Because you’re never going to actually know until you put the product live or the feature live, but if you can kind of talk to the impact that that particular feature or new product’s going to have on the organization, you’ll be able to rank them against each other. So I would say adding some extra supporting information or rankings for everything you want to build so that people know, “If we actually build this, we’re going to have quite a big impact on our revenue or usability, and-”
Sam Hunt I think if it’s within the boundaries of your appetite for risk, have a good early access program, have your trusted advisors inputting into product and feature as well. GitHub does that. We’ve recently gone through early access programs for new features like actions, and it’s a really, really meaningful feedback process for us to make sure that we can make the product as relevant as possible as what people are looking to achieve.
Eliza: Guest host Another question here about making the deck available, I assume absolutely?
Nick Harley Yeah, for sure. We’ll email out the deck and the full recording as well.
Sam Hunt Yeah, just after the flash pictures of us, [inaudible 00:46:52]. I’m kidding, sorry.
Eliza: Guest host Should we go to email for a couple more?
Host: Andre Yeah, I’ve got one here, so, “What are some tangible steps I can take to speed up my time to ship without increasing the risk?”
Nick Harley Good question. Well, I guess kind of playing within the realms of what you’ve already got set up, right? So the instant one for me, well, how are you going to make the build server times actually less? You can actually do things to speed up your build times, you can upgrade servers and things like that. But you know, going out and buying new tools and stuff is just really not going to help you at that stage. You need to take a look at what you’ve already got, how you can optimize it, how can you optimize the process of shipping code, how can you reduce how many bugs get introduced by doing QA with your teams? But it’s going to be a real kind of case-by-case basis.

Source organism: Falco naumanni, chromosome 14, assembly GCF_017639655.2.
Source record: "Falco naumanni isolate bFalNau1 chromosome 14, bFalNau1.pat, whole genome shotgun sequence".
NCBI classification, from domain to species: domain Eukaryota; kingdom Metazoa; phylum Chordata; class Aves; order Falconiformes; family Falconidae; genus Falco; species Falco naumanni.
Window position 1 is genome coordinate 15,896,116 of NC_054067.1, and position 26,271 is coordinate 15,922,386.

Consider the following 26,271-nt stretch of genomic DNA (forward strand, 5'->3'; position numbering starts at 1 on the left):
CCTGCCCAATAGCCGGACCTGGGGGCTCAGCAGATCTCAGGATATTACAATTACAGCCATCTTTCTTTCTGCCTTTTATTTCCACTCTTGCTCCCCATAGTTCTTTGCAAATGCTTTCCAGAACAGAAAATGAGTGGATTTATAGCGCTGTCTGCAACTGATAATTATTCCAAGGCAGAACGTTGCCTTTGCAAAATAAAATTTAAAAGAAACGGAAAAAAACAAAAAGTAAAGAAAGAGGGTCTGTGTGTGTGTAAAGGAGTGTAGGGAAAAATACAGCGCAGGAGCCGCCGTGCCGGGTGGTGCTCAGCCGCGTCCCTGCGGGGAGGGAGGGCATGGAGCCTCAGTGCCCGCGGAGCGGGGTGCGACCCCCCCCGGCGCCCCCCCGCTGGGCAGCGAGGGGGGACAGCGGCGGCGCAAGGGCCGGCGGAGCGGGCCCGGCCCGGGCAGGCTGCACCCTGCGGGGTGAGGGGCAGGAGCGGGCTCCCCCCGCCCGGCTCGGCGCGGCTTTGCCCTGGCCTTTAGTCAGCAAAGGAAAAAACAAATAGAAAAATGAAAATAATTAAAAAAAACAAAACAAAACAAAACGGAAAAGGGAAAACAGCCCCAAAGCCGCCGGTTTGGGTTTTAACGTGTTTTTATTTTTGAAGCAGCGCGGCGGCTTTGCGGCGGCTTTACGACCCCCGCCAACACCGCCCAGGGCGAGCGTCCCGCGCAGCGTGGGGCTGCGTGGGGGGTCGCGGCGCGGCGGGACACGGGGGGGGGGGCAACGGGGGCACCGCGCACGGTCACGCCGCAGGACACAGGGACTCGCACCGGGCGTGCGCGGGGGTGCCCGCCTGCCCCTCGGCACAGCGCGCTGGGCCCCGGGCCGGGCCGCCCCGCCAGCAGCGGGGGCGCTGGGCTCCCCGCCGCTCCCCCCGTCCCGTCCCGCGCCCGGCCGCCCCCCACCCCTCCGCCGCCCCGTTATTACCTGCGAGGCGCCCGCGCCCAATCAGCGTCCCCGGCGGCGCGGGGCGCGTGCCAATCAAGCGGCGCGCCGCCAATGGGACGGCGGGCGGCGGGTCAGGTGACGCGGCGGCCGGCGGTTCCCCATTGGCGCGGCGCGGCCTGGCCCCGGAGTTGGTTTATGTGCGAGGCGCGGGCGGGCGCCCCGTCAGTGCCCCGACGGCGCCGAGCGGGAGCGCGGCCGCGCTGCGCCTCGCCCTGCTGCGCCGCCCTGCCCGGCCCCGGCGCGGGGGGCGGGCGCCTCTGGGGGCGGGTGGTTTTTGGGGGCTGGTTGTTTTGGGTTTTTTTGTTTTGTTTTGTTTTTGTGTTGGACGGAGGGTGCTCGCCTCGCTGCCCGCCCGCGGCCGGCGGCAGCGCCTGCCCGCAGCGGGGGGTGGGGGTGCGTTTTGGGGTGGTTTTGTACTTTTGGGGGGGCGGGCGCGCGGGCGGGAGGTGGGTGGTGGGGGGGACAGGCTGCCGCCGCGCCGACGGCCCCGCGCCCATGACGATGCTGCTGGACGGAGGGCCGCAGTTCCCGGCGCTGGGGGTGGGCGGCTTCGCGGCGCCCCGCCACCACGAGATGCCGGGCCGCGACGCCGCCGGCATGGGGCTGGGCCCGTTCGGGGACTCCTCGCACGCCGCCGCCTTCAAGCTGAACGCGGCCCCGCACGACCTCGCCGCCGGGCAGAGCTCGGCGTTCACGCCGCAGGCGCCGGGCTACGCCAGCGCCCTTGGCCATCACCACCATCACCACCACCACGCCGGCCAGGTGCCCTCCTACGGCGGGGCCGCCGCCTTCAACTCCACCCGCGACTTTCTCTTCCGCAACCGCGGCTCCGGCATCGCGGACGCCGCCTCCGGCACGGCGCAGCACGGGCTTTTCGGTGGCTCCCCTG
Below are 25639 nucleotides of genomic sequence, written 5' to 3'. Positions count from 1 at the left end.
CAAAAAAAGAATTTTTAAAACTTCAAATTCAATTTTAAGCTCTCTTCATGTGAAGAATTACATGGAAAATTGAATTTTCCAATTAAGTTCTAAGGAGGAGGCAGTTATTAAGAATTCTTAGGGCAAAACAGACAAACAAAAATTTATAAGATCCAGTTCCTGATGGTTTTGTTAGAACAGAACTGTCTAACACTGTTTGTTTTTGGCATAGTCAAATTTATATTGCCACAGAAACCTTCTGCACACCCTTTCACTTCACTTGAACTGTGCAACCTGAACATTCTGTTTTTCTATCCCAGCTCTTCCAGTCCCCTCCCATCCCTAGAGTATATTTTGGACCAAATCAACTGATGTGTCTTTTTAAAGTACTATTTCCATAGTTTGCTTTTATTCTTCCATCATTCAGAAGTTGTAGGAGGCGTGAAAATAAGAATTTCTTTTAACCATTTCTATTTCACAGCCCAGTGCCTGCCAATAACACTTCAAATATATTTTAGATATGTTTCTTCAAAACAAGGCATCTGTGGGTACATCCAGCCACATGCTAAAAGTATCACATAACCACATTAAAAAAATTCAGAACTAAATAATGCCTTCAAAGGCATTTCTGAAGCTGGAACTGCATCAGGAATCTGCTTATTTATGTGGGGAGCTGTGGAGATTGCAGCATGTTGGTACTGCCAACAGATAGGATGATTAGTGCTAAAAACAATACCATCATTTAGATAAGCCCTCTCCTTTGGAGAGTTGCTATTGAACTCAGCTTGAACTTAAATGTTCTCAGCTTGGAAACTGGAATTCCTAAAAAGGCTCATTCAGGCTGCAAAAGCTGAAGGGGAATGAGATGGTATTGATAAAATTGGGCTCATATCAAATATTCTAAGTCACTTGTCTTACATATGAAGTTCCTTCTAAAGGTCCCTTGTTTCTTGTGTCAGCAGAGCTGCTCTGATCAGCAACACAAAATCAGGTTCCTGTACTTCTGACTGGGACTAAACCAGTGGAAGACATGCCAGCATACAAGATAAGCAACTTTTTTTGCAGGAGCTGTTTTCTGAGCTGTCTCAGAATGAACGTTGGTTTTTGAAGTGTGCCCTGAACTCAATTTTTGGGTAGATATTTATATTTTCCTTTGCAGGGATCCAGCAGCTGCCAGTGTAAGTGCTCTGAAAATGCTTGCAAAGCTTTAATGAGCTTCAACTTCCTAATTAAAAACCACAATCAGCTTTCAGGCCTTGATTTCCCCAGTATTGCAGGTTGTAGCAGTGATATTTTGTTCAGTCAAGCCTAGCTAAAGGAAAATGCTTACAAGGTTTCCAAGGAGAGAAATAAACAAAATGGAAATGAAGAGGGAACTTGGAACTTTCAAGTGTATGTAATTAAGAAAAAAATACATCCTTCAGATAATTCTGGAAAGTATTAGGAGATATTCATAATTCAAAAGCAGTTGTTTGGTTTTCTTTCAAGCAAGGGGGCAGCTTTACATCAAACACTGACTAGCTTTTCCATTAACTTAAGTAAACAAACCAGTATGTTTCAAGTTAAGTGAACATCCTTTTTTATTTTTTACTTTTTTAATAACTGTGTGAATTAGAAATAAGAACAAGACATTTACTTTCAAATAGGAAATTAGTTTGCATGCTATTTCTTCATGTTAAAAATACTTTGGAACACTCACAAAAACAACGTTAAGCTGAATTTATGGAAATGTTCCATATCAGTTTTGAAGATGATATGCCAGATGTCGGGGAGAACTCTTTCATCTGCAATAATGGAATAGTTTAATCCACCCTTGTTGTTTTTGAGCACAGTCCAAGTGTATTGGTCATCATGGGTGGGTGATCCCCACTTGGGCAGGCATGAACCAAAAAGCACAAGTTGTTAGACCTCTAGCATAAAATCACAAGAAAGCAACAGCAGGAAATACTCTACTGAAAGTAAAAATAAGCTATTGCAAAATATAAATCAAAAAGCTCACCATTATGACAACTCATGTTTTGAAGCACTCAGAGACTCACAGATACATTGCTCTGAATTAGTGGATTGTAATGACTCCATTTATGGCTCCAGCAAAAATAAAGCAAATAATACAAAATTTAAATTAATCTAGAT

Sam Hunt Sorry, yeah, I was going to say, from a GitHub perspective, one of the things that I hear frequently from our technical people talking to customers is, “Get comfortable,” and this is a culture change, but, “Get comfortable with creating early [inaudible 00:48:04] requests.” So if you’ve got something you’re working on, get eyes on it fast, because assume that if you can get through coming up with an outcome with two eyes, if you have 100 eyes on it, you’re going to get there a lot faster.
Host: Andre Is everyone moving to dev ops in terms of having all the resources within that same team, to be able to manage that kind of quality and put it out there quicker?
Sam Hunt Yeah, well, I think dev ops is a marriage between the tools side and the developers side to make it faster. But I think what people assume is that dev ops will fix problems, and dev ops doesn’t fix problems. Cultural change fixes problems. Dev ops supports a better mechanism to run at speed, but it’s really the culture and the people that are going to adopt that. So it’s really, really important, but what we have seen, and we actually saw this a lot in the APAC region when GitHub started to engage more with the community down here, we saw that having a dev ops strategy did not transform the speed at which you could ship. Having a cultural change program that allowed people to get the best out of the tool set that they were putting on that was supporting that dev ops was much more effective and successful.
Host: Andre Cool, so we’ve got one more question: “How do you find the balance between control and innovation?” And you kind of spoke to the guardrails.
Sam Hunt It’s really about understanding your market. Like I said, at the end of the day, if you’re falling behind, if your competitors are bringing out product ahead of you, and you’re becoming less relevant to your audience, your rails are probably too close together. If you’ve got trust issues with your product because of failures, or stability, or inconsistencies, then your rails are too open.